Will Israel Respond to Calls for Peace?

  • 12 December 2010

Several calls have been made in a very short period of time stressing the need to move the Middle East peace process forward. After meeting the Palestinian and Israeli officials on Friday, US Secretary of State Hillary Clinton announced that she will encourage both the parties to solve key issues that stand in the way of peace. She said that in the coming months the US will initiate a new round of negotiations aimed at achieving real progress on a peace framework. She said she will send special peace envoy George Mitchell to the region this week in an attempt to close the gap on essential issues, which have proved difficult to resolve. Another call came from European officials – amongst them six former leaders of the European Union – who recommended a more assertive approach in dealing with Israel. In their recent statements, they warned that if time is wasted and no swift steps are taken to stop the deterioration of the ground situation then the two-state solution as the only choice for a peaceful resolution to the conflict will become difficult to achieve.

Such calls are a result of the perception building over the possibility of catastrophic consequences on the security and stability of the Middle East and the rest of the world if the current Palestinian-Israeli impasse is allowed to continue. Experiences of recent years have shown that faltering of the peace process became one of the sources of regional tension and was used by forces of extremism and militancy in the region to promote their destructive ideology that reject efforts for peace. Such elements seek to perpetuate a culture of violence and raise questions whether Israel would comply with and give up its evasive position on peace as this is the main obstacle facing the resumption of dialog.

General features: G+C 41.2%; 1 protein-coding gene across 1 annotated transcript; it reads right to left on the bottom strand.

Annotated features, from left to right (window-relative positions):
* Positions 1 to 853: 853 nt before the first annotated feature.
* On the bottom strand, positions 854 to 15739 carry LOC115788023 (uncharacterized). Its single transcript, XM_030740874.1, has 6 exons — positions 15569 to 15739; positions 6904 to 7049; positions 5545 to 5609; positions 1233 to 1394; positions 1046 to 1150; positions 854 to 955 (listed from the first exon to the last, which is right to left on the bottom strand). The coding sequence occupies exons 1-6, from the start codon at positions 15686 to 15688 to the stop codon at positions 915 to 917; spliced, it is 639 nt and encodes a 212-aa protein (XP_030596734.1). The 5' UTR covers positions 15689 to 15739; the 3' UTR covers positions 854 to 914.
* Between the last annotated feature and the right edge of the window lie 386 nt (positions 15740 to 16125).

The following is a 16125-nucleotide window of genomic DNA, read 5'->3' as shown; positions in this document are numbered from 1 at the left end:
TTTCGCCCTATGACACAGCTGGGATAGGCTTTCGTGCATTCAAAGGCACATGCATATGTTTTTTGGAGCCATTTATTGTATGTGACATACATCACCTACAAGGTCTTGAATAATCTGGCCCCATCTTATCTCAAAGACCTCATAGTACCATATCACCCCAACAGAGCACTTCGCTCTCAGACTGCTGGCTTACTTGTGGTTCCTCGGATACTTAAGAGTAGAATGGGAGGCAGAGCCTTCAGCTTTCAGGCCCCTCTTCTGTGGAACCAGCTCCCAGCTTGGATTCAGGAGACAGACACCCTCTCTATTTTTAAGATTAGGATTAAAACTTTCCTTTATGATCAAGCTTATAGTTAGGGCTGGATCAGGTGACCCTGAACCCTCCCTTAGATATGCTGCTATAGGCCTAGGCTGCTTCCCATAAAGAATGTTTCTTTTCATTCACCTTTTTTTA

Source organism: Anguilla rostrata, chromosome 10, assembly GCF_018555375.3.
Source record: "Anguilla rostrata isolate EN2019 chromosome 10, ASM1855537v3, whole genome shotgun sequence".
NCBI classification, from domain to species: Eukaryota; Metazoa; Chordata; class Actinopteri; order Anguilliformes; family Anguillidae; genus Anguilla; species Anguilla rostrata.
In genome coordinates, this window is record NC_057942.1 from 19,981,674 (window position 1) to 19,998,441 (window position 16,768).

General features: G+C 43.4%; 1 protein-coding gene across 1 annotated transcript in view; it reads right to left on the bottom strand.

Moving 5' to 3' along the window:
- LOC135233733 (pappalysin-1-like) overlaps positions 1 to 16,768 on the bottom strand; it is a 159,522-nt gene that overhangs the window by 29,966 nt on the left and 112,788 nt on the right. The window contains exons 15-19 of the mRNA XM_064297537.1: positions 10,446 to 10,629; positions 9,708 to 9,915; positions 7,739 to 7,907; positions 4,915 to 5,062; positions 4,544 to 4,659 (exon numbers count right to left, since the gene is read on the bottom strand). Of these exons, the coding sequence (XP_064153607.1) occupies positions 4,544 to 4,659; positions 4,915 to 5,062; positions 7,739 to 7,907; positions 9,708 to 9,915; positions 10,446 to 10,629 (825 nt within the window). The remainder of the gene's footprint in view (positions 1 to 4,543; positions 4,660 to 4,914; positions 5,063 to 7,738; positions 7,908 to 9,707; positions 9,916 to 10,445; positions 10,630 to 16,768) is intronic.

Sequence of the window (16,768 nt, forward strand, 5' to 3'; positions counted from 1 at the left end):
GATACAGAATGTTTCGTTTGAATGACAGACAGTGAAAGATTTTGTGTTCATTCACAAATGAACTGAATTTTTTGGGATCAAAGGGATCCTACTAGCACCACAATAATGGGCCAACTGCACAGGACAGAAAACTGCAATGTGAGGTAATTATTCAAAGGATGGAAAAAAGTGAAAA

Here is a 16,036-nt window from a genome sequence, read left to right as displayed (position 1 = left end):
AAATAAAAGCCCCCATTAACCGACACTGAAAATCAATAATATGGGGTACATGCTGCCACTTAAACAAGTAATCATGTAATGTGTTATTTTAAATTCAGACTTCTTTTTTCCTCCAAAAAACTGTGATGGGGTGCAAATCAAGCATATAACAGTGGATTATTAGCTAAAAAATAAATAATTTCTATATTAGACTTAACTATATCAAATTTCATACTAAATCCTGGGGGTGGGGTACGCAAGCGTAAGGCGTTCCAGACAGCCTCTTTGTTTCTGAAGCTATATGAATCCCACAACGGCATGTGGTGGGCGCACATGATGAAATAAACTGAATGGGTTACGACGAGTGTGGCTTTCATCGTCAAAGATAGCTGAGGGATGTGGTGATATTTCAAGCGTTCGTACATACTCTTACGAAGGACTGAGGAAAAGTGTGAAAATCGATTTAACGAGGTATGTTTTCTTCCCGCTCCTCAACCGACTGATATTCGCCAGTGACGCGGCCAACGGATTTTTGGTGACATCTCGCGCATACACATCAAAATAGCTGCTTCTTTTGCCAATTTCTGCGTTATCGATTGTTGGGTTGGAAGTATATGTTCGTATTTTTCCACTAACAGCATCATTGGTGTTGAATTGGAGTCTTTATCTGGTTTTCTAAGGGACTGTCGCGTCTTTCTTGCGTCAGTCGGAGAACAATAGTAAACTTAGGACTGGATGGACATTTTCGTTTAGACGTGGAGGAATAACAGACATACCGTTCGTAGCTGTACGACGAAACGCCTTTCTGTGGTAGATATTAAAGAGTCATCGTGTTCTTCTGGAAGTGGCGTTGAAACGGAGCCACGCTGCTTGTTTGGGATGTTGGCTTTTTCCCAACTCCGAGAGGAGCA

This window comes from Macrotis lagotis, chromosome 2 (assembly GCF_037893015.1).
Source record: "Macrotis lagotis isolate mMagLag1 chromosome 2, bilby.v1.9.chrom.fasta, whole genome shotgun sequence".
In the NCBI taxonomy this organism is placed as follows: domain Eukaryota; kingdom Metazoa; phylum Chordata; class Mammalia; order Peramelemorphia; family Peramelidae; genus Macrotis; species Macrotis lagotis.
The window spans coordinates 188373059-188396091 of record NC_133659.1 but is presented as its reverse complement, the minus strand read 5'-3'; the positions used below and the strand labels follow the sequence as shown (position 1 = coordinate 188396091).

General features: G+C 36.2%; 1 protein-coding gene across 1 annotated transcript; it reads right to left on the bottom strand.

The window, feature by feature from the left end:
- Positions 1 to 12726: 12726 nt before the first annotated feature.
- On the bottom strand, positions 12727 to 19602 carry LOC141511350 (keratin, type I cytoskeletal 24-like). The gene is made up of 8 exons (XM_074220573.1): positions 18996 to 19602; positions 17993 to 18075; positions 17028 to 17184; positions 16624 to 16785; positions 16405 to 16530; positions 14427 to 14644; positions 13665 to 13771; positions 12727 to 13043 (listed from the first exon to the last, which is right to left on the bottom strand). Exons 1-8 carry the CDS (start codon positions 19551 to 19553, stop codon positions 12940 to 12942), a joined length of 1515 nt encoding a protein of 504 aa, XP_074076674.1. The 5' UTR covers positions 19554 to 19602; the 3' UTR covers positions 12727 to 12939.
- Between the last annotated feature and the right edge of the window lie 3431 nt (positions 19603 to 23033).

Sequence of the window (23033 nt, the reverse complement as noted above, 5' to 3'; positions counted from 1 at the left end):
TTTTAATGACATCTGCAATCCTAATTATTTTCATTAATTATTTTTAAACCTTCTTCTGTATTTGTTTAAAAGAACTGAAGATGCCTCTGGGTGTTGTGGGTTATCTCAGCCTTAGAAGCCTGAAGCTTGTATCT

The attitude and policies of the Benjamin Netanyahu government in recent weeks and months have made it clear that it is not serious about negotiations and is only trying to gain time instead of adopting a clear agenda and taking initiatives to break the deadlock. It is also sticking to its impossible conditions for entering negotiations while it is fully aware that neither Palestinians nor Arabs will accept them. If Israel was truly in favor of peace then it should completely freeze the building of colonies. It is erroneous to continue settlement activities and an effort to Judaize Jerusalem while, at the same time, calling for the Palestinians to join in negotiations and express good intentions. It is important that Israel possesses the will for peace and abandons its method of dictating terms during negotiations. It must abandon its provocative actions that do not help in maintaining the region’s security and stability. The ball is now in Israel’s court and it has to prove that it really seeks peace and works for it. The country must prove that it is not just trying to gain time because this has already led to breakdown of talks in the past and was also the reason behind the failure of both direct as well as indirect negotiations.

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